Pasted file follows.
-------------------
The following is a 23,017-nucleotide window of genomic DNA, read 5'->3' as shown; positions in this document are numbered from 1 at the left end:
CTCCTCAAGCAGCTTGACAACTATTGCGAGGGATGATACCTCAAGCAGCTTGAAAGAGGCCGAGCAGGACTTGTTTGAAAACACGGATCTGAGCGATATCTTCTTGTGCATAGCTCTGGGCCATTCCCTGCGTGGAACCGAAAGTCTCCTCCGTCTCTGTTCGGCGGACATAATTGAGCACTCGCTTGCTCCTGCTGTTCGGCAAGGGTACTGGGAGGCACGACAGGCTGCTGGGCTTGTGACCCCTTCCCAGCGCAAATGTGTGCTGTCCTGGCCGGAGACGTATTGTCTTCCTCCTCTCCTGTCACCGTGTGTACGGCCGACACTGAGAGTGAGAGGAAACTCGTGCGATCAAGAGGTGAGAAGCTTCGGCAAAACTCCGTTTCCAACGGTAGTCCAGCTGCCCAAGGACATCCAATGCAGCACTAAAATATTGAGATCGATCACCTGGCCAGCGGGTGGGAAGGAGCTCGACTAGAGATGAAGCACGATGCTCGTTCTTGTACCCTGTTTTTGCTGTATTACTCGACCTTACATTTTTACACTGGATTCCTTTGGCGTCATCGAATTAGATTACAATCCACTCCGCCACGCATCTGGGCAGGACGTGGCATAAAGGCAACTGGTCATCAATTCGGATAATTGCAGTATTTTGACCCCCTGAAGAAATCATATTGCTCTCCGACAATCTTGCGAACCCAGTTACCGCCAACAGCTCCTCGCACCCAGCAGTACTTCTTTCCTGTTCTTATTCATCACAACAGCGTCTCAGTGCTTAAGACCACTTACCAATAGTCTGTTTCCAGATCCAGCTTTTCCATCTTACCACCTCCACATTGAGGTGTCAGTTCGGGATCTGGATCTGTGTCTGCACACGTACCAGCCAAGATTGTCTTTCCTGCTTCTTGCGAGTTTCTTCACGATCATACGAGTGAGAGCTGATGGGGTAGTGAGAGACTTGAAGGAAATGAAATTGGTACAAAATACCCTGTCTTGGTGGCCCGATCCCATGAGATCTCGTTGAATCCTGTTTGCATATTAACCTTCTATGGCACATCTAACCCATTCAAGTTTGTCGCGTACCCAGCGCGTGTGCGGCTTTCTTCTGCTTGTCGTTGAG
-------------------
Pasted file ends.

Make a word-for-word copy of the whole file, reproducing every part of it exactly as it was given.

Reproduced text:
The following is a 23,017-nucleotide window of genomic DNA, read 5'->3' as shown; positions in this document are numbered from 1 at the left end:
CTCCTCAAGCAGCTTGACAACTATTGCGAGGGATGATACCTCAAGCAGCTTGAAAGAGGCCGAGCAGGACTTGTTTGAAAACACGGATCTGAGCGATATCTTCTTGTGCATAGCTCTGGGCCATTCCCTGCGTGGAACCGAAAGTCTCCTCCGTCTCTGTTCGGCGGACATAATTGAGCACTCGCTTGCTCCTGCTGTTCGGCAAGGGTACTGGGAGGCACGACAGGCTGCTGGGCTTGTGACCCCTTCCCAGCGCAAATGTGTGCTGTCCTGGCCGGAGACGTATTGTCTTCCTCCTCTCCTGTCACCGTGTGTACGGCCGACACTGAGAGTGAGAGGAAACTCGTGCGATCAAGAGGTGAGAAGCTTCGGCAAAACTCCGTTTCCAACGGTAGTCCAGCTGCCCAAGGACATCCAATGCAGCACTAAAATATTGAGATCGATCACCTGGCCAGCGGGTGGGAAGGAGCTCGACTAGAGATGAAGCACGATGCTCGTTCTTGTACCCTGTTTTTGCTGTATTACTCGACCTTACATTTTTACACTGGATTCCTTTGGCGTCATCGAATTAGATTACAATCCACTCCGCCACGCATCTGGGCAGGACGTGGCATAAAGGCAACTGGTCATCAATTCGGATAATTGCAGTATTTTGACCCCCTGAAGAAATCATATTGCTCTCCGACAATCTTGCGAACCCAGTTACCGCCAACAGCTCCTCGCACCCAGCAGTACTTCTTTCCTGTTCTTATTCATCACAACAGCGTCTCAGTGCTTAAGACCACTTACCAATAGTCTGTTTCCAGATCCAGCTTTTCCATCTTACCACCTCCACATTGAGGTGTCAGTTCGGGATCTGGATCTGTGTCTGCACACGTACCAGCCAAGATTGTCTTTCCTGCTTCTTGCGAGTTTCTTCACGATCATACGAGTGAGAGCTGATGGGGTAGTGAGAGACTTGAAGGAAATGAAATTGGTACAAAATACCCTGTCTTGGTGGCCCGATCCCATGAGATCTCGTTGAATCCTGTTTGCATATTAACCTTCTATGGCACATCTAACCCATTCAAGTTTGTCGCGTACCCAGCGCGTGTGCGGCTTTCTTCTGCTTGTCGTTGAG